Jan. 27—San Francisco has taken a step forward in a legal battle with Pacific Gas and Electric Co. over the city's claim that the utility has forced numerous projects schools, libraries, recreational and housing developments — to obtain huge and costly equipment to handle unneeded amounts of electricity.
The city claims PG&E has required new or renovated projects in San Francisco to acquire such equipment, increasing their costs and delaying their reopening, unless they decide to obtain electricity directly from the utility rather than from San Francisco's Public Utilities Commission. The SFPUC owns the rights to power generated from the Hetch Hetchy Reservoir in Tuolumne County, but uses PG&E lines for transmission to customers in the city.
The Federal Energy Regulatory Commission ruled in 2020 that PG&E was entitled to decide that concerns about safety and reliability justified its requirements for equipment and transmission. But on Tuesday, the U.S. Court of Appeals in Washington, D.C., said FERC had failed to provide a reasonable basis for its decision, and ordered the commission to reconsider.
"More than a century ago, Congress authorized the Hetch Hetchy System not only to provide San Francisco with a source of cheap power but also to ensure competition in its retail power market," Judge Judith Rogers wrote in the 3-0 ruling.
She said the federal commission had shown a "troubling pattern of inattentiveness to potential anti-competitive effects of PG&E's administration" of its San Francisco power-transmission program, which requires the commission to make sure that the utility's practices affecting wholesale rates are "just and reasonable."
Although the court rejected FERC's reasons for deferring to PG&E, it did not order the commission to find the utility's actions illegal. The commission issued its decision during President Donald Trump's administration but defended it in court after President Biden took office. Four of the five current commissioners — two Democrats and two Republicans — were appointed by Trump, and the fifth is a Democrat appointed by Biden.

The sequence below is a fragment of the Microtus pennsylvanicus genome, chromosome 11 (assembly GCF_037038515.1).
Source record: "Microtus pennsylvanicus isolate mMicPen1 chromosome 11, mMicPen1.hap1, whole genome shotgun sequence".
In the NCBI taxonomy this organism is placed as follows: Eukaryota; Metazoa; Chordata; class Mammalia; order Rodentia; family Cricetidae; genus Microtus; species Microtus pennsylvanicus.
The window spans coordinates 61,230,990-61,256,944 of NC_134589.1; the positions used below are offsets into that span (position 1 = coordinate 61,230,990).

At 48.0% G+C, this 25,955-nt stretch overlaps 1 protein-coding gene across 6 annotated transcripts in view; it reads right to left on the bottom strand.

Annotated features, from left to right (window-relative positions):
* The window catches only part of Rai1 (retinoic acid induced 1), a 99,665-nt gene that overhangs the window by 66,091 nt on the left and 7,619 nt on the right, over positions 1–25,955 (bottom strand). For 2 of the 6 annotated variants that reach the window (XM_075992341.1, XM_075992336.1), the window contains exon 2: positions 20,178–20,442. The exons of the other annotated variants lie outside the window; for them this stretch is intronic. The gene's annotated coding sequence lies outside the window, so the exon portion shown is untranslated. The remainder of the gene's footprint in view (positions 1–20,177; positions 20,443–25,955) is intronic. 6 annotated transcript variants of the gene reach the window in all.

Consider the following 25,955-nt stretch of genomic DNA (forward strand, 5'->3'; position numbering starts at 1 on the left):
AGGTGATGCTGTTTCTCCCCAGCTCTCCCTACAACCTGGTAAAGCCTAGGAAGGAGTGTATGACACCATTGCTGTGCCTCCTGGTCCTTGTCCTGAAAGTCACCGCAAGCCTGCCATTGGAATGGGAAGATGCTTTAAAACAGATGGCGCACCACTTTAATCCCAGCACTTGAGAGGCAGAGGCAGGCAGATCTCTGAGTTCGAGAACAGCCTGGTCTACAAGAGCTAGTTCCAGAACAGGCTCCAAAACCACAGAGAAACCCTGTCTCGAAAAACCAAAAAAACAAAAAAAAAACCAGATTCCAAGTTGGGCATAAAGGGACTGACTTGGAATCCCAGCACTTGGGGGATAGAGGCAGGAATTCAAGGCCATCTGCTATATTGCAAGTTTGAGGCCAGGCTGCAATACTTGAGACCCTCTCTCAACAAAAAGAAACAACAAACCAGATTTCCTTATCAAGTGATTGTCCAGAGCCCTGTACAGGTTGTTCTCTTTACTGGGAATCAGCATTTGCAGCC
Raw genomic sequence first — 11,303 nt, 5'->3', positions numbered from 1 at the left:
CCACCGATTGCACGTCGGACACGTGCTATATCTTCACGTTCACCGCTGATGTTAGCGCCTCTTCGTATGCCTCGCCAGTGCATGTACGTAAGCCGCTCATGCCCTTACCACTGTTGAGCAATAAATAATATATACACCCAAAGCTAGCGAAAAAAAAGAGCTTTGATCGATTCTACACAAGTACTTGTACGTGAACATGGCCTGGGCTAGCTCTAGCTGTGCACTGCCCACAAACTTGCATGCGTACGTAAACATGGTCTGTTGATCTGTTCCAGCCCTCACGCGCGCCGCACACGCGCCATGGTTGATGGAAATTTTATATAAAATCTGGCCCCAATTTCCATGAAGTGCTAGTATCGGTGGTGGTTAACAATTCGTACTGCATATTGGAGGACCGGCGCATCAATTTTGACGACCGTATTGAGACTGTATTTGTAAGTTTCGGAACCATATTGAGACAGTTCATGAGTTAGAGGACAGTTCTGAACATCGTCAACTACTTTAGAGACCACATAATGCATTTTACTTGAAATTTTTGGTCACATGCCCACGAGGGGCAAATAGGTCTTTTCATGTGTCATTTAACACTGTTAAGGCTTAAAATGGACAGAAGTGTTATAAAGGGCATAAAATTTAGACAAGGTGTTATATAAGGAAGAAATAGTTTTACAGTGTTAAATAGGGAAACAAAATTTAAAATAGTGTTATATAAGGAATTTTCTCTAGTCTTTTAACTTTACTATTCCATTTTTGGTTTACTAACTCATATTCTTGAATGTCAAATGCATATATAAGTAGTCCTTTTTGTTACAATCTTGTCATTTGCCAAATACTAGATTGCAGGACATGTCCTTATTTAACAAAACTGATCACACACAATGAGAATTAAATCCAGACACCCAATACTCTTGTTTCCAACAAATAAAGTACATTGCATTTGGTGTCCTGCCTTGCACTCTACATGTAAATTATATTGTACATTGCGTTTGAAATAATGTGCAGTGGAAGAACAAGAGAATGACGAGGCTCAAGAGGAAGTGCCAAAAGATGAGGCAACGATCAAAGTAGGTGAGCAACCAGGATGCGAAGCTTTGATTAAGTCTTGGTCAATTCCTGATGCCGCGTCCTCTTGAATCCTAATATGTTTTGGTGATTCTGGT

"This ruling recognizes that PG&E has spent years obstructing San Francisco's efforts to power our own municipal services using our own clean power," City Attorney David Chiu said in a statement. "The court requires FERC to ensure PG&E's rules are actually needed for safety and reliability so that PG&E cannot use its monopoly to derail San Francisco's efforts to provide affordable, public power."
Dennis Herrera, chairman of the San Francisco PUC, said the ruling "underscores why we should own our local electric distribution network rather than be subject to the whims of PG&E."
James Noonan, a spokesperson for PG&E, said in a statement that its power supply system, on file with the federal agency, makes service "available to eligible wholesale customers like the San Francisco Public Utilities Commission, and is intended to help achieve PG&E's mission in a way that is fair to all." He said the utility was reviewing the court's ruling.
The SFPUC says it pays PG&E about $20 million a year to transmit electricity to various facilities supplying services for the city and its residents. The dispute involves projects that, according to the city commission, PG&E has refused to connect unless they agree to pay excessive costs for unneeded electric equipment.
In 2018, city officials said 16 projects had been subjected to delays and overcharges, including the Randall Museum, a children's educational space in Corona Heights, which opened two yeas behind schedule with $1 million in unexpected costs. Plans to expand a community room at the Ping Yuen affordable housing project in Chinatown were scrapped to leave room for equipment required by PG&E, officials said. They said renovations at the Balboa Pool were delayed by 13 months at a cost of $800,000.
As of last September, the SFPUC said, 68 local projects were being delayed because of the utility's practices. A Board of Supervisors committee has scheduled a hearing next Monday on the issue.
In its complaint to the federal agency, San Francisco said PG&E was not imposing the same equipment requirements or charges on its own customers and was using its policies to pressure the city's clients to obtain their supplies directly from the utility. The court said in its ruling that FERC had not explained why San Francisco should be treated differently than other PG&E customers.
Bob Egelko is a San Francisco Chronicle staff writer. Email: firstname.lastname@example.org Twitter: @BobEgelko
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